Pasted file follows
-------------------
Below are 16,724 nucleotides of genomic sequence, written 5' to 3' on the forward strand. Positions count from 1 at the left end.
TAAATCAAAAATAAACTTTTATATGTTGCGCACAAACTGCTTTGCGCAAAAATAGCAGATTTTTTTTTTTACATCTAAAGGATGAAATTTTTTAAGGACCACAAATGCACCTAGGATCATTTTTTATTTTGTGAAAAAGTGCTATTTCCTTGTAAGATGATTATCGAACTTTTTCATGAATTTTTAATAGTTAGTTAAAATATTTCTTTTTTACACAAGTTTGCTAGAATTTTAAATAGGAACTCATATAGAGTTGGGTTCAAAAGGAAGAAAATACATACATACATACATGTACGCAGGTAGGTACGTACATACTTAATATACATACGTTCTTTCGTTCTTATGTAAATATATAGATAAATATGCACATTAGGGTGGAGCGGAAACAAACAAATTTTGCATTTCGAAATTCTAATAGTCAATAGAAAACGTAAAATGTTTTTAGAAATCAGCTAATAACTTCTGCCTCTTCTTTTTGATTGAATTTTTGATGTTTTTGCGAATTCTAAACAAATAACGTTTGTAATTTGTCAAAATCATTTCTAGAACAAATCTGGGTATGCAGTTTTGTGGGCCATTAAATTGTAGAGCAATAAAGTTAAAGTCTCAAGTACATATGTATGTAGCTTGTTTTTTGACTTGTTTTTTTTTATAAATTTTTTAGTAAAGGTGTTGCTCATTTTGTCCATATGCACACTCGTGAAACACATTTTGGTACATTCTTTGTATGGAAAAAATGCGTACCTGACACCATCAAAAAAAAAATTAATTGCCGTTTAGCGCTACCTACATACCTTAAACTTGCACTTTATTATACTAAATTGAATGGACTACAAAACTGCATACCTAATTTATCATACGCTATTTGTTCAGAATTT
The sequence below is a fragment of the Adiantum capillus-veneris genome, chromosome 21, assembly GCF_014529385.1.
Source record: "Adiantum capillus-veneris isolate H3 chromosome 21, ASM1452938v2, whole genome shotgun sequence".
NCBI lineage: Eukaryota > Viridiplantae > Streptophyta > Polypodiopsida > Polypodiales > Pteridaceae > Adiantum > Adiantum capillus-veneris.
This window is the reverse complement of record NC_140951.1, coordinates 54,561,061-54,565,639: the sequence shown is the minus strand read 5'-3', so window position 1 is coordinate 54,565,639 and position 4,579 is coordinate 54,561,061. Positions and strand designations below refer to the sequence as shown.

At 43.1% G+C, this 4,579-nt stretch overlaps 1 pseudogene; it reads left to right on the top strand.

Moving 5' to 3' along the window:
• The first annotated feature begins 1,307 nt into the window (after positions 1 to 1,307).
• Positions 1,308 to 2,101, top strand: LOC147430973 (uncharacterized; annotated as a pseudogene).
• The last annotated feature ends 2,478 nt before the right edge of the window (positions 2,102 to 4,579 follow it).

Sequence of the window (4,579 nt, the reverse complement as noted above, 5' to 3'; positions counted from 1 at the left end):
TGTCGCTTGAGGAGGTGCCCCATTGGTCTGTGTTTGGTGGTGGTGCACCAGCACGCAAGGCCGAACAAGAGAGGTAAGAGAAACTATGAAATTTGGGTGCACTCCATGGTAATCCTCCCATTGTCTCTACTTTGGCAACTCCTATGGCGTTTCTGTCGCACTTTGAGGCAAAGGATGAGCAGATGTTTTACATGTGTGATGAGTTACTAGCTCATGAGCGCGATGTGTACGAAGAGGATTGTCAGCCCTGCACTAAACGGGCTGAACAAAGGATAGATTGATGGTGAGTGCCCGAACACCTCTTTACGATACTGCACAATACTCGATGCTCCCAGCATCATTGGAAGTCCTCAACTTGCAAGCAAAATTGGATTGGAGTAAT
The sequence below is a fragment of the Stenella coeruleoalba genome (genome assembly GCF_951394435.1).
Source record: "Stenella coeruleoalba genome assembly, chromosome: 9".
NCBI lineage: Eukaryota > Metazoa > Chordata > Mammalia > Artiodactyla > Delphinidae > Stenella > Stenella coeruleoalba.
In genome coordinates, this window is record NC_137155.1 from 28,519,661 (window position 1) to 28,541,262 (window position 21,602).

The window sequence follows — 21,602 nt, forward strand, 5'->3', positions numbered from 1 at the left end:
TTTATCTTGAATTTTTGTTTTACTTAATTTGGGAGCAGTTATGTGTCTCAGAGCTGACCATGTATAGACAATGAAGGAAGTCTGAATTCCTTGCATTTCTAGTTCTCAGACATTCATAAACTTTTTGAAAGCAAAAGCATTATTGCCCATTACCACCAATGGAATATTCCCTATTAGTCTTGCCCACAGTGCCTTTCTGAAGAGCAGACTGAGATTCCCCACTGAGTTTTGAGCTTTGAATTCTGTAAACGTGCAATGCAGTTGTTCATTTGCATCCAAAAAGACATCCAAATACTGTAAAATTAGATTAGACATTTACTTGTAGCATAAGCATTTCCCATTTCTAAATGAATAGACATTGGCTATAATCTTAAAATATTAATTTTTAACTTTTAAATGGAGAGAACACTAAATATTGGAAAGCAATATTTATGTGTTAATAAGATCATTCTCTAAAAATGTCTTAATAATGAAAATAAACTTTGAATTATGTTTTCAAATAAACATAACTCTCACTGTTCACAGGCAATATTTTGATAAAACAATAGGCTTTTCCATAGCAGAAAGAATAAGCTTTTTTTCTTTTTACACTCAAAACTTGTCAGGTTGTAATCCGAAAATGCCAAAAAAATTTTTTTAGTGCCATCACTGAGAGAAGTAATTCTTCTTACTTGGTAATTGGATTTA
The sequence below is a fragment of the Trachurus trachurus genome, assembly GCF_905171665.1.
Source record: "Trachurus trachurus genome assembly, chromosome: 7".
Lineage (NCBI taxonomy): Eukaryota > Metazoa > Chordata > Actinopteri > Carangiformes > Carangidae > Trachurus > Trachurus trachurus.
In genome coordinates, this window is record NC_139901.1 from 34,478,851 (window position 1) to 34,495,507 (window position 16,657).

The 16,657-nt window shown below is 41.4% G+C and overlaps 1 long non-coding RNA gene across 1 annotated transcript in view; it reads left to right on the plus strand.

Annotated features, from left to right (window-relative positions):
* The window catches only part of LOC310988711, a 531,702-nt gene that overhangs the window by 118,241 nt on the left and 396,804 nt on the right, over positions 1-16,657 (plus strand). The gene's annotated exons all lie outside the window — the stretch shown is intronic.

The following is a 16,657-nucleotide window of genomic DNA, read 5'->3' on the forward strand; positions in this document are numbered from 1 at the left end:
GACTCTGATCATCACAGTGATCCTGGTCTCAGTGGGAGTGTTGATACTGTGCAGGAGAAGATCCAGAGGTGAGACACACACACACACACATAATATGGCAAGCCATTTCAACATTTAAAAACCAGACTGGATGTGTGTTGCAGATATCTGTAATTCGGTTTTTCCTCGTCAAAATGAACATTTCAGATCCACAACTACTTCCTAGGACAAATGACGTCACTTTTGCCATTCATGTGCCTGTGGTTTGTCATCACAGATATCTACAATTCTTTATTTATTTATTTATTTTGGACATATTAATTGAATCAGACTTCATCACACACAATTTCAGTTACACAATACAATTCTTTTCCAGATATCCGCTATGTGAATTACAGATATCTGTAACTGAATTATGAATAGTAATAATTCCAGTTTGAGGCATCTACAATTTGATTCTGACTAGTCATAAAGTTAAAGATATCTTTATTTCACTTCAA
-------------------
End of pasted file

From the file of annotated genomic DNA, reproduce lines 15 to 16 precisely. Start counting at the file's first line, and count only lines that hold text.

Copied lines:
Source record: "Stenella coeruleoalba genome assembly, chromosome: 9".
NCBI lineage: Eukaryota > Metazoa > Chordata > Mammalia > Artiodactyla > Delphinidae > Stenella > Stenella coeruleoalba.